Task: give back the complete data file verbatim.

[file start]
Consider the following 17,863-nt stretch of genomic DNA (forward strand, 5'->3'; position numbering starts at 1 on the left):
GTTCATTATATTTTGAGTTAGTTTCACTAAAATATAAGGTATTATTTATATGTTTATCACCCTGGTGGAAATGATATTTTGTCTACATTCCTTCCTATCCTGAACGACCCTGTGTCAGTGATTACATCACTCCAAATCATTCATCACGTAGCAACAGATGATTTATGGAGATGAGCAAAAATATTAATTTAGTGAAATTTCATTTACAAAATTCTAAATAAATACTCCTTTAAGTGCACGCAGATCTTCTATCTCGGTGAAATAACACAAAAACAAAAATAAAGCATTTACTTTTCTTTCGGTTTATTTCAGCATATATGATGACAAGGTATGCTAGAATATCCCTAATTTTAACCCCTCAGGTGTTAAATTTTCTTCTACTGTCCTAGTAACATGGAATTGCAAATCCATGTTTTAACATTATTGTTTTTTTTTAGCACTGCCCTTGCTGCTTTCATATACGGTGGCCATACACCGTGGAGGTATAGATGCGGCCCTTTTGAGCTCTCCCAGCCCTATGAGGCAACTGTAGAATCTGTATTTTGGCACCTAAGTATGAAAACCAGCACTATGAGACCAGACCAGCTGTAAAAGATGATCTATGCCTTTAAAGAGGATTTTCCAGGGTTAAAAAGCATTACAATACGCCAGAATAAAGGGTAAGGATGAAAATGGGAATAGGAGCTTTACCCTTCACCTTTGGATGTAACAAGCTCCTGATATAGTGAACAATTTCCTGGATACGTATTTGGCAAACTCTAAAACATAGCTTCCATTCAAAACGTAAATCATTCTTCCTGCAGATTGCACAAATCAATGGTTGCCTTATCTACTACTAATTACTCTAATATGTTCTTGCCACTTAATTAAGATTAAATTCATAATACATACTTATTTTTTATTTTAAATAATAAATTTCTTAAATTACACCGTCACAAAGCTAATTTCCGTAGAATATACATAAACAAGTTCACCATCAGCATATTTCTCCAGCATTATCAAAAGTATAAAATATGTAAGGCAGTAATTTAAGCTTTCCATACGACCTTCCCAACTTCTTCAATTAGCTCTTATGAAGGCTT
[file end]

Consider the following 17,863-nt stretch of genomic DNA (forward strand, 5'->3'; position numbering starts at 1 on the left):
GTTCATTATATTTTGAGTTAGTTTCACTAAAATATAAGGTATTATTTATATGTTTATCACCCTGGTGGAAATGATATTTTGTCTACATTCCTTCCTATCCTGAACGACCCTGTGTCAGTGATTACATCACTCCAAATCATTCATCACGTAGCAACAGATGATTTATGGAGATGAGCAAAAATATTAATTTAGTGAAATTTCATTTACAAAATTCTAAATAAATACTCCTTTAAGTGCACGCAGATCTTCTATCTCGGTGAAATAACACAAAAACAAAAATAAAGCATTTACTTTTCTTTCGGTTTATTTCAGCATATATGATGACAAGGTATGCTAGAATATCCCTAATTTTAACCCCTCAGGTGTTAAATTTTCTTCTACTGTCCTAGTAACATGGAATTGCAAATCCATGTTTTAACATTATTGTTTTTTTTTAGCACTGCCCTTGCTGCTTTCATATACGGTGGCCATACACCGTGGAGGTATAGATGCGGCCCTTTTGAGCTCTCCCAGCCCTATGAGGCAACTGTAGAATCTGTATTTTGGCACCTAAGTATGAAAACCAGCACTATGAGACCAGACCAGCTGTAAAAGATGATCTATGCCTTTAAAGAGGATTTTCCAGGGTTAAAAAGCATTACAATACGCCAGAATAAAGGGTAAGGATGAAAATGGGAATAGGAGCTTTACCCTTCACCTTTGGATGTAACAAGCTCCTGATATAGTGAACAATTTCCTGGATACGTATTTGGCAAACTCTAAAACATAGCTTCCATTCAAAACGTAAATCATTCTTCCTGCAGATTGCACAAATCAATGGTTGCCTTATCTACTACTAATTACTCTAATATGTTCTTGCCACTTAATTAAGATTAAATTCATAATACATACTTATTTTTTATTTTAAATAATAAATTTCTTAAATTACACCGTCACAAAGCTAATTTCCGTAGAATATACATAAACAAGTTCACCATCAGCATATTTCTCCAGCATTATCAAAAGTATAAAATATGTAAGGCAGTAATTTAAGCTTTCCATACGACCTTCCCAACTTCTTCAATTAGCTCTTATGAAGGCTT